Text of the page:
ALLY McCoist hopes that an end is in sight to the off-the-field acrimony that has gripped Rangers for the past year-and-a-half, but has accepted that there is little he can do to affect the boardroom politics.
The Ibrox manager is optimistic that the club’s annual general meeting, to be held at the end of next month, will produce an outbreak of peace, but said that whatever happened he could not allow himself to become distracted from preparing the team.
“I would be very, very hopeful come the agm that we get a clean bill of health, we get a tick, and everybody can move forward,” McCoist said yesterday. “I think that’s the dream and hope of every supporter and indeed every member of staff and shareholder.
“I certainly haven’t become immune to it [the off-field disputes], but I’m becoming more appreciative there’s not a lot I can do about it. My job is hopefully to get a winning team on the park and that’s what I’ll continue to do. It’s no use my worrying about things I can’t affect. I’m just hopeful that after the agm, which I think is on 29 October, we’ll get a line under it and we can all move on.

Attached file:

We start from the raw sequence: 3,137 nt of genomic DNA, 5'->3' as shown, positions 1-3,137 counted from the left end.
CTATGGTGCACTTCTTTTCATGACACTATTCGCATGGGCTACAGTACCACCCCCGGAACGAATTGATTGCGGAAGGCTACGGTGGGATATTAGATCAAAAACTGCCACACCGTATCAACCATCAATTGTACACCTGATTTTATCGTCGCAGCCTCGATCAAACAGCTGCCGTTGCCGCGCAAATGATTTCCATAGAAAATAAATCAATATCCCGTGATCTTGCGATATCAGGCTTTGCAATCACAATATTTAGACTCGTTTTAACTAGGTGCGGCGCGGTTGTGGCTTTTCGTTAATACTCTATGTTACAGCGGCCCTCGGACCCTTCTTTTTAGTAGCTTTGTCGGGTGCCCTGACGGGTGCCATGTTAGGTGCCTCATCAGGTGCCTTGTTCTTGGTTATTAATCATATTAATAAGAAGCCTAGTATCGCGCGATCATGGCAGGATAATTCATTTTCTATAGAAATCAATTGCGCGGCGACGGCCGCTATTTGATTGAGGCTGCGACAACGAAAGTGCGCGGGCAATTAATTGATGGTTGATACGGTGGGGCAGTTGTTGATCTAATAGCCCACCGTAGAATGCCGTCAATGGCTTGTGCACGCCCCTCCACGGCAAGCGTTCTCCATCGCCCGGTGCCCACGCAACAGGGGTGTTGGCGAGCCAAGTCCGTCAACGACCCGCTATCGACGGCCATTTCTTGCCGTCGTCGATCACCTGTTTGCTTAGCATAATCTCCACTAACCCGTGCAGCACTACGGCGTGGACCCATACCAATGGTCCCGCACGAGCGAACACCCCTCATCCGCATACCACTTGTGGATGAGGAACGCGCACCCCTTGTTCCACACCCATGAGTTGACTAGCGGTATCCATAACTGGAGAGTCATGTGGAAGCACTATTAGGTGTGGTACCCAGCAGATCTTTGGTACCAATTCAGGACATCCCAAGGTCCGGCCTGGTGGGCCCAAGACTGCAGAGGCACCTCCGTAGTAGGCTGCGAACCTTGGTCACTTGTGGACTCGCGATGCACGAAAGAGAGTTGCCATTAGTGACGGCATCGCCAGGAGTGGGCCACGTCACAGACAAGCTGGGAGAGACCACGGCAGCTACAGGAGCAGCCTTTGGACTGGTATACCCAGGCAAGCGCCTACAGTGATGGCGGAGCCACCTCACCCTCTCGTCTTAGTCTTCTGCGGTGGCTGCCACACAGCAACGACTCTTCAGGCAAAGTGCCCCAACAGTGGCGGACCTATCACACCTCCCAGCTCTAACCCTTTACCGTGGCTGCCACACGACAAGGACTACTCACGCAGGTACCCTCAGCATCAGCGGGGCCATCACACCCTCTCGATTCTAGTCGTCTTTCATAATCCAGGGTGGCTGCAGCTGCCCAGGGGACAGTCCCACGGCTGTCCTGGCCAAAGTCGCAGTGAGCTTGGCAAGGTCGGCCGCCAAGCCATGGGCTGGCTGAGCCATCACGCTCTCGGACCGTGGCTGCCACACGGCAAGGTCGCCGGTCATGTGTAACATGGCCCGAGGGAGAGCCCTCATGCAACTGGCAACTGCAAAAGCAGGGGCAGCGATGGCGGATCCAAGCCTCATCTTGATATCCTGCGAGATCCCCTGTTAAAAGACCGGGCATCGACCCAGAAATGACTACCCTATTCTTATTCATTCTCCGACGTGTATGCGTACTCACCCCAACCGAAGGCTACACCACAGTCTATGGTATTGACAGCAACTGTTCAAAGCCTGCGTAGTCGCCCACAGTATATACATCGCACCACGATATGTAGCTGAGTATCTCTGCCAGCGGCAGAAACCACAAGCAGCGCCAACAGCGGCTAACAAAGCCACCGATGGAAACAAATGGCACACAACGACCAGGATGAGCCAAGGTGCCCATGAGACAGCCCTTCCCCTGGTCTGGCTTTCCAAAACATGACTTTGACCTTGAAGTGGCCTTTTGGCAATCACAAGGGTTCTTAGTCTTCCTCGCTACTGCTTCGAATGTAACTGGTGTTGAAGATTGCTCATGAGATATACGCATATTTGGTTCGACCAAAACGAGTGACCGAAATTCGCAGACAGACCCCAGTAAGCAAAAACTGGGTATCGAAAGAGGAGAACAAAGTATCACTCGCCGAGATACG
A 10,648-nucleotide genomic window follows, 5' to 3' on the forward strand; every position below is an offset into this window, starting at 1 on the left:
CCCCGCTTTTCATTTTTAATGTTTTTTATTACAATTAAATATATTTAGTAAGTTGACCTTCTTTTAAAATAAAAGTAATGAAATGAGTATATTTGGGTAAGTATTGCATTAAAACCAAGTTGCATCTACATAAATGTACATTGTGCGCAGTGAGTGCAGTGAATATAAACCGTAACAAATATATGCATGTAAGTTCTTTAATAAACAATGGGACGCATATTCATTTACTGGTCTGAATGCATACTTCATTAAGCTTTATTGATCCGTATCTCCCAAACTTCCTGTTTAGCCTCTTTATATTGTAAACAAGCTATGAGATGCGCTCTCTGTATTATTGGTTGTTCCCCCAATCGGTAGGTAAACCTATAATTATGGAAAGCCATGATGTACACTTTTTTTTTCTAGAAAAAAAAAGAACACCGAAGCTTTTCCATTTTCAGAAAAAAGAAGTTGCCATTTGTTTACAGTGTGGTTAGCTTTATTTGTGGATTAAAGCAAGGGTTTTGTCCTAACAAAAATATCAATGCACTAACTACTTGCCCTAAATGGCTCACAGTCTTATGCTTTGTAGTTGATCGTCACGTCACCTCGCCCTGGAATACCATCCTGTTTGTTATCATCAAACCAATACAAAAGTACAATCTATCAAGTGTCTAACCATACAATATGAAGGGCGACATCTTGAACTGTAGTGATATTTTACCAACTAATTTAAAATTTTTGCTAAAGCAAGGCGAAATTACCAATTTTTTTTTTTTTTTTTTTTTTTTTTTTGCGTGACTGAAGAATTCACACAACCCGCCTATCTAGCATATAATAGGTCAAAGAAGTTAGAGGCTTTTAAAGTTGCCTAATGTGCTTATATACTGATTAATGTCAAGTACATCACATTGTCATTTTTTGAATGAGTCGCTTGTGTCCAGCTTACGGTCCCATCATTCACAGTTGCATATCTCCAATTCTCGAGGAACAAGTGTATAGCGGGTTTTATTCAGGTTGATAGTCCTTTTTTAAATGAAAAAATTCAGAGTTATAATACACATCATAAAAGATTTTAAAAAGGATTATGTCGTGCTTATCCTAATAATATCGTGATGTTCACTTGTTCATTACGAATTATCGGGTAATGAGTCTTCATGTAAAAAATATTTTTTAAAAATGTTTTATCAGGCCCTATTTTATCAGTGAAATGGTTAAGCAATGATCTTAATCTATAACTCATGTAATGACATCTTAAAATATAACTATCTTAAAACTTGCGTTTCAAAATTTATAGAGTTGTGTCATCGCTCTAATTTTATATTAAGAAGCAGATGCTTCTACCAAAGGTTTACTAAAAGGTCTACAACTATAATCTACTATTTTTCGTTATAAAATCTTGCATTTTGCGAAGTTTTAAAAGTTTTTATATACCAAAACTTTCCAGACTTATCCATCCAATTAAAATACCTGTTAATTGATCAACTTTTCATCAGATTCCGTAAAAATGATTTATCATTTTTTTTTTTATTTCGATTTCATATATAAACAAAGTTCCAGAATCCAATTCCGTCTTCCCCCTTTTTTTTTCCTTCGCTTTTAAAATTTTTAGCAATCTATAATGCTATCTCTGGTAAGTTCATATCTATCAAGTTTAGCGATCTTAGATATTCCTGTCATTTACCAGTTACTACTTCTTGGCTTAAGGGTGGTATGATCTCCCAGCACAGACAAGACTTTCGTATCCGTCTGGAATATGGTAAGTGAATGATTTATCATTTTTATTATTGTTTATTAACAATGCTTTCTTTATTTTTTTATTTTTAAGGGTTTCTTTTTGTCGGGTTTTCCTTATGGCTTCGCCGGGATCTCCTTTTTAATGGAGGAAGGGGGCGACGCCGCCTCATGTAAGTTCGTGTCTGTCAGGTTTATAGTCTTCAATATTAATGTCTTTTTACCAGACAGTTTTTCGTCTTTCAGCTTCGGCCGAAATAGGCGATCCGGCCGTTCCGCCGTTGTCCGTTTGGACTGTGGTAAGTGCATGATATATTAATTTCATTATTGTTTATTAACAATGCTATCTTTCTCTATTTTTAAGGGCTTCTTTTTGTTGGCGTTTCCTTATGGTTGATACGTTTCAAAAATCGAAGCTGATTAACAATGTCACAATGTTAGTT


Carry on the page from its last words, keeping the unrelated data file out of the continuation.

“I appreciate that the most important thing is the playing side. That’s what the fans, generally speaking, are far more interested in. Obviously, the other issues, the fans will have their own questions, but it’s my remit to give the fans something to smile about on the park.”
A statement issued on Friday by chief executive Craig Mather showed that there is still serious disagreement between the current board and some of their critics, although with a month-and-a-half still to go before the agm, there is at least time for peace to break out. However, asked if he thought the agm would be a moment of real significance for the future of the club, McCoist admitted it was too early to tell.“I don’t know,” he said. “It would depend on how the agm would go.”